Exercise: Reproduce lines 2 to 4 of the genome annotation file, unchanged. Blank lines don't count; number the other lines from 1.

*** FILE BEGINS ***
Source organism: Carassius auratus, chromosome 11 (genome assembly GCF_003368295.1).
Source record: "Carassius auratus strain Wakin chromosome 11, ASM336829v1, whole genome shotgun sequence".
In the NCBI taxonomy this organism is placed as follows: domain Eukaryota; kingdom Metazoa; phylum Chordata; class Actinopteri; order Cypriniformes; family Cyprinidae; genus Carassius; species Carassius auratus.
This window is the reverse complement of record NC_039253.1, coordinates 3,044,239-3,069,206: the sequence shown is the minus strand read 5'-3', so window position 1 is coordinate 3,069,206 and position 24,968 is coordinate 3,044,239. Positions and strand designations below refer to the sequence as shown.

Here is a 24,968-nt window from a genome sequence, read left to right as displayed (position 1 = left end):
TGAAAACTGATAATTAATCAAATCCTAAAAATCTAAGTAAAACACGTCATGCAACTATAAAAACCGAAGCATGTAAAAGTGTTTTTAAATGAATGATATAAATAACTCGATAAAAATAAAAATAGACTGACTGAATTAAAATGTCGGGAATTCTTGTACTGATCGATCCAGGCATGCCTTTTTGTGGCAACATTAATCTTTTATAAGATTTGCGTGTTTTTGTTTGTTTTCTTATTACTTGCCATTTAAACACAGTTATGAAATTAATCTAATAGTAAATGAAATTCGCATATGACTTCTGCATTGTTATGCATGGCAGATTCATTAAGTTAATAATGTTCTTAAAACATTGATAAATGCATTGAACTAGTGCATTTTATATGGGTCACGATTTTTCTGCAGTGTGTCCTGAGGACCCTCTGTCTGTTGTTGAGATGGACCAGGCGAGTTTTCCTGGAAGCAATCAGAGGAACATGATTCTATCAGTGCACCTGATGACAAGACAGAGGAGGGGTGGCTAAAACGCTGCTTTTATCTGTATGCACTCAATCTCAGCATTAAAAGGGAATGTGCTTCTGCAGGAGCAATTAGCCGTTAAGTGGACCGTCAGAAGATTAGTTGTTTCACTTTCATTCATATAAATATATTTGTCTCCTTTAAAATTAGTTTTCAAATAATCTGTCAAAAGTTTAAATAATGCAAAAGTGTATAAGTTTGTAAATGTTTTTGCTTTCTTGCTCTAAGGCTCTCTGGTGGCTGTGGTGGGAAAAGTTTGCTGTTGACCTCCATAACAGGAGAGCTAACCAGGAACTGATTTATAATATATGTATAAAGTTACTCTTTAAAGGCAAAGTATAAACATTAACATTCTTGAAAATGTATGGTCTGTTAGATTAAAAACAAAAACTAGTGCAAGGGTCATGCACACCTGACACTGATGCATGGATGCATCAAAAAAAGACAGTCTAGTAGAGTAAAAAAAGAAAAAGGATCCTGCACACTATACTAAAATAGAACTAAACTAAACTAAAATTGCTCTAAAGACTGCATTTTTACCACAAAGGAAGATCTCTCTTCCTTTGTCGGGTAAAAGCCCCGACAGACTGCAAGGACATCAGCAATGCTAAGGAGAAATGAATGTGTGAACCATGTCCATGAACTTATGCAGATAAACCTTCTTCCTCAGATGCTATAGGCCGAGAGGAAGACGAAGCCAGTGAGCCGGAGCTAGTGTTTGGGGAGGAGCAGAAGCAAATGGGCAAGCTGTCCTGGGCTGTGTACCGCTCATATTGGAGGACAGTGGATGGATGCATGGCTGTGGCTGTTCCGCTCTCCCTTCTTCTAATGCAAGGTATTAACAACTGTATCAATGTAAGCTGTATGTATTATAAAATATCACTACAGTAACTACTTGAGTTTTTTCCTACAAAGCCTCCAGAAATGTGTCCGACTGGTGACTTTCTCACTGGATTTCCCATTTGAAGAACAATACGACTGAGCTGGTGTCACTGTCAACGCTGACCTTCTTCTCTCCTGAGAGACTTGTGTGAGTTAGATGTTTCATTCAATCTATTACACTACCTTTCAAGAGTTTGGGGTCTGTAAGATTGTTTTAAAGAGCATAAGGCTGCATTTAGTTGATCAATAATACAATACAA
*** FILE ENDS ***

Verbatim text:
Source record: "Carassius auratus strain Wakin chromosome 11, ASM336829v1, whole genome shotgun sequence".
In the NCBI taxonomy this organism is placed as follows: domain Eukaryota; kingdom Metazoa; phylum Chordata; class Actinopteri; order Cypriniformes; family Cyprinidae; genus Carassius; species Carassius auratus.
This window is the reverse complement of record NC_039253.1, coordinates 3,044,239-3,069,206: the sequence shown is the minus strand read 5'-3', so window position 1 is coordinate 3,069,206 and position 24,968 is coordinate 3,044,239. Positions and strand designations below refer to the sequence as shown.